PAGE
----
Lakota (Teton Sioux)  

Bridle decoration

  • Late 19th century
  • Leather, porcupine quills, glass beads, tin, feathers, and dye
  • 6 3/16 × 6 5/16 in.

Hood Museum of Art, Dartmouth College: Bequest of Frank C. and Clara G. Churchill; 46.17.9837

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Plains warriors made their own saddles, bridles, cinches, whips, and ropes. Historically, they made simple bridles using twisted or woven horsehair or buffalo hair, rawhide, and tanned leather. They guided their mounts with a thin rawhide thong or rope of braided buffalo hair looped over the lower jaw.

Later, bridles became more elaborate and incorporated many influences, including Spanish saddles, Native American beadwork, and traditions of family and tribal identity. In the equipment created to dress and guide horses, Native American artists created a rich new visual art form.


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This bridle combines extraordinary quillwork with feather and beads. To make the straps, the artisan wrapped dyed, flattened porcupine quills around a strip of rawhide and stitched them in place. Straps of white and blue beads extended across the forehead and muzzle of the horse. The feathers that hang from the straps would have danced with the movements of the horse.


Related Objects

Sioux, beaded leather bridle, collected about 1908. Iron, leather, beads, tin, and feathers. Hood Museum of Art, Dartmouth College: Bequest of Frank C. and Clara G. Churchill; 46.17.9836.

Sioux, quirt, late 19th century. Leather and horse hair, 16 15/16 × 9/16 in. Hood Museum of Art, Dartmouth College: Gift of Glover Street Hastings III; 181.2.26045.

This bridle has an iron bit, leather cheek straps, a brow band, and reins. The soft leather of the cheek straps and brow band is covered with beadwork in a diagonal design of blue, red, and green beads on a white background, and trimmed with tin-wrapped red feathers. Additional beaded straps create an upside down Y that would have extended over the horse’s face and separated just above the animal’s muzzle.

A quirt, or short riding whip, was used to urge a horse to greater speed. Plains warriors also used them to “count coup.” A warrior would gallop up to an enemy in battle and, instead of killing him, would touch him with his quirt or with a special coup (koo) stick. Counting coup was a highly honored form of bravery.

Short Bull (Tatanka Ptecela), American (Lakota), about 1845–1915,  Untitled (Short Bull Raiding Five Horses) , page 32 from a Short Bull notebook, about 1885–90. Ink, watercolor, and graphite on wove blue-lined notebook paper, 7 5/8 × 10 in. Hood Museum of Art, Dartmouth College: Mark Lansburgh Ledger Drawing Collection; Partial gift of Mark Lansburgh, Class of 1949; and partial purchase through the Mrs. Harvey P. Hood W’18 Fund, and the Offices of the President and Provost of Dartmouth College; 2007.65.61.

Short Bull (Tatanka Ptecela), American (Lakota), about 1845–1915, Untitled (Short Bull Raiding Five Horses), page 32 from a Short Bull notebook, about 1885–90. Ink, watercolor, and graphite on wove blue-lined notebook paper, 7 5/8 × 10 in. Hood Museum of Art, Dartmouth College: Mark Lansburgh Ledger Drawing Collection; Partial gift of Mark Lansburgh, Class of 1949; and partial purchase through the Mrs. Harvey P. Hood W’18 Fund, and the Offices of the President and Provost of Dartmouth College; 2007.65.61.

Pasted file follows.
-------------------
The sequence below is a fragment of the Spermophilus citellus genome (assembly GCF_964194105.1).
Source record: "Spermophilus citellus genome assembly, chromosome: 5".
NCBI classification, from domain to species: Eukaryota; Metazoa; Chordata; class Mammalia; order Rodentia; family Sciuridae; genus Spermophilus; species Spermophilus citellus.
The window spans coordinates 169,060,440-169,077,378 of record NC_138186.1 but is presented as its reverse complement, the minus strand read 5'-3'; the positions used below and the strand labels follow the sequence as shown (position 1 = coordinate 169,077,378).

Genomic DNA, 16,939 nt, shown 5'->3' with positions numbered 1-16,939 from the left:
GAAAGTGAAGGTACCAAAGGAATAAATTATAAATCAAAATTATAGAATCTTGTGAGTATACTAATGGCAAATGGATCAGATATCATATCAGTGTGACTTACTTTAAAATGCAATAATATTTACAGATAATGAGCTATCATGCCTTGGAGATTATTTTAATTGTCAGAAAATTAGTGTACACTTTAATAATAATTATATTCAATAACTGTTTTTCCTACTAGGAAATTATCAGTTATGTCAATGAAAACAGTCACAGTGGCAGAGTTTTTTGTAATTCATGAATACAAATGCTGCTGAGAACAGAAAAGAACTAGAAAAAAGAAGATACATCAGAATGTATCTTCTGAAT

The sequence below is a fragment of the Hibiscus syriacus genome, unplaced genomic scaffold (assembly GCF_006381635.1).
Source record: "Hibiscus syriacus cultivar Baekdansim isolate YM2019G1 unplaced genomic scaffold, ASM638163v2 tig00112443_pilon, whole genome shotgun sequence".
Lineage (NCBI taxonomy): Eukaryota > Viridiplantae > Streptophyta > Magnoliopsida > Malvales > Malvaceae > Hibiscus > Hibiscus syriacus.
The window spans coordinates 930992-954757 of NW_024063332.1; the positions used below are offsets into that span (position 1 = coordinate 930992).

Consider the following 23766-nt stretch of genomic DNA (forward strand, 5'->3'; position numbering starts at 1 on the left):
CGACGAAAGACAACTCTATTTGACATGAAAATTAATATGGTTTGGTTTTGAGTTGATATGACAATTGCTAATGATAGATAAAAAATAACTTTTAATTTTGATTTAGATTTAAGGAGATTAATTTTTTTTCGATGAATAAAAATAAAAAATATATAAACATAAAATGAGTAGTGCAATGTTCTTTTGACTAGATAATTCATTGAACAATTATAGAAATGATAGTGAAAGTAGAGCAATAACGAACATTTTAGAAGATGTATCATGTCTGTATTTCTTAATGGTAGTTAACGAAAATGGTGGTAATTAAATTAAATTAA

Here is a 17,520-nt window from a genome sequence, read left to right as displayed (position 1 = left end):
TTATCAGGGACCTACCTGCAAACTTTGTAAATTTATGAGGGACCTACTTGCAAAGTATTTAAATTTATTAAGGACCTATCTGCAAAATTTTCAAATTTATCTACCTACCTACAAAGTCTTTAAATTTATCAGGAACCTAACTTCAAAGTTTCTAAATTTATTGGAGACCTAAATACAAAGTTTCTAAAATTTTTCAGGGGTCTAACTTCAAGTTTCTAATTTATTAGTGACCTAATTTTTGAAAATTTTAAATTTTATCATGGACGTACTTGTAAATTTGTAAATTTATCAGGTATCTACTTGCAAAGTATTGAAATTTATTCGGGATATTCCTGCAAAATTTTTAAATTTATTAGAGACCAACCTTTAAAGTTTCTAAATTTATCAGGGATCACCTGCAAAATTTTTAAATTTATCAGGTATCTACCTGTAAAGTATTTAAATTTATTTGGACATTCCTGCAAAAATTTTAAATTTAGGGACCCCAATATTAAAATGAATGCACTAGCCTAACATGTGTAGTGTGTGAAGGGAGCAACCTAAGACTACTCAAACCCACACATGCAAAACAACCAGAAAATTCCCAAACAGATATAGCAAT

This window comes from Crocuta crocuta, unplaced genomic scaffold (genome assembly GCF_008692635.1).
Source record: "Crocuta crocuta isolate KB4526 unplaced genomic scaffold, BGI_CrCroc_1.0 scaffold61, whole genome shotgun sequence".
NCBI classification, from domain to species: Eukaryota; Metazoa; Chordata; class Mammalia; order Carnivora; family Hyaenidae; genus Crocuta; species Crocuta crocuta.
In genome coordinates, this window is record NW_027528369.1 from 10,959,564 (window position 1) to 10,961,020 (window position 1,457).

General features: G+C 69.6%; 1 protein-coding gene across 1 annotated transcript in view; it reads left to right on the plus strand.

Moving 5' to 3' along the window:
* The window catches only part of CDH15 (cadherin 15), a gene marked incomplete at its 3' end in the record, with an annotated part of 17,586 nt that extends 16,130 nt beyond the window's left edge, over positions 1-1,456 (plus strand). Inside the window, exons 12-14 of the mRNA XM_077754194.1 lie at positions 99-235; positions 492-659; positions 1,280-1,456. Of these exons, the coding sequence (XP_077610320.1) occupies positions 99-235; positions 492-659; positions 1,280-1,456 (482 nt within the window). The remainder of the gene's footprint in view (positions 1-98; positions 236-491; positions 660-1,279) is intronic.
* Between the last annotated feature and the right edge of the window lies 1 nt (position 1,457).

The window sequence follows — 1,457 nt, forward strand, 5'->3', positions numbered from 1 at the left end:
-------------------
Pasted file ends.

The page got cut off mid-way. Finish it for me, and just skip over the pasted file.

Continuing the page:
Plains warriors often painted their horses in preparation for battle. A warrior would apply his personal honors to his war horse. Specific symbols indicated previous victories in battle or horses acquired. Other symbols provided protection for the warrior.

American (Southern Inunaina and/or Southern Tsistsistas), active late 19th century,  Untitled (A Crazy Dog Society Warrior) , page 172 from the  Frank Henderson Ledger , about 1882. Graphite and colored pencil on laid ledger paper, 5 5/16 × 11 7/8 in. Hood Museum of Art, Dartmouth College: Mark Lansburgh Ledger Drawing Collection; Partial gift of Mark Lansburgh, Class of 1949; and partial purchase through the Mrs. Harvey P. Hood W’18 Fund, and the Offices of the President and Provost of Dartmouth College; 2007.65.51.

American (Southern Inunaina and/or Southern Tsistsistas), active late 19th century, Untitled (A Crazy Dog Society Warrior), page 172 from the Frank Henderson Ledger, about 1882. Graphite and colored pencil on laid ledger paper, 5 5/16 × 11 7/8 in. Hood Museum of Art, Dartmouth College: Mark Lansburgh Ledger Drawing Collection; Partial gift of Mark Lansburgh, Class of 1949; and partial purchase through the Mrs. Harvey P. Hood W’18 Fund, and the Offices of the President and Provost of Dartmouth College; 2007.65.51.

This finely drawn portrait of a warrior provides a great deal of information about the ways in which warriors and their horses were dressed for battle. This warrior has come to be known as “Horseback” based on the pictograph, or “glyph,” the artist drew to identify him (top left). Horseback’s clothing and the objects he holds identify him as an accomplished warrior with high standing in his community. He wears beaded leggings, a breechcloth of trade wool, an American military jacket, a long hair drop of German silver discs, and striped face paint. His magnificent lance has many eagle feathers, each one earned for an act of bravery. He also carries a painted shield with eagle feathers and a “donut” rattle. Warriors groomed their own horses for battle. Horseback has knotted up his horse’s tail to prevent the enemy from taking hold of it. He has also gathered its mane to prevent entanglement with a bow and arrow or gun during combat.


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Plains: Tools & Technology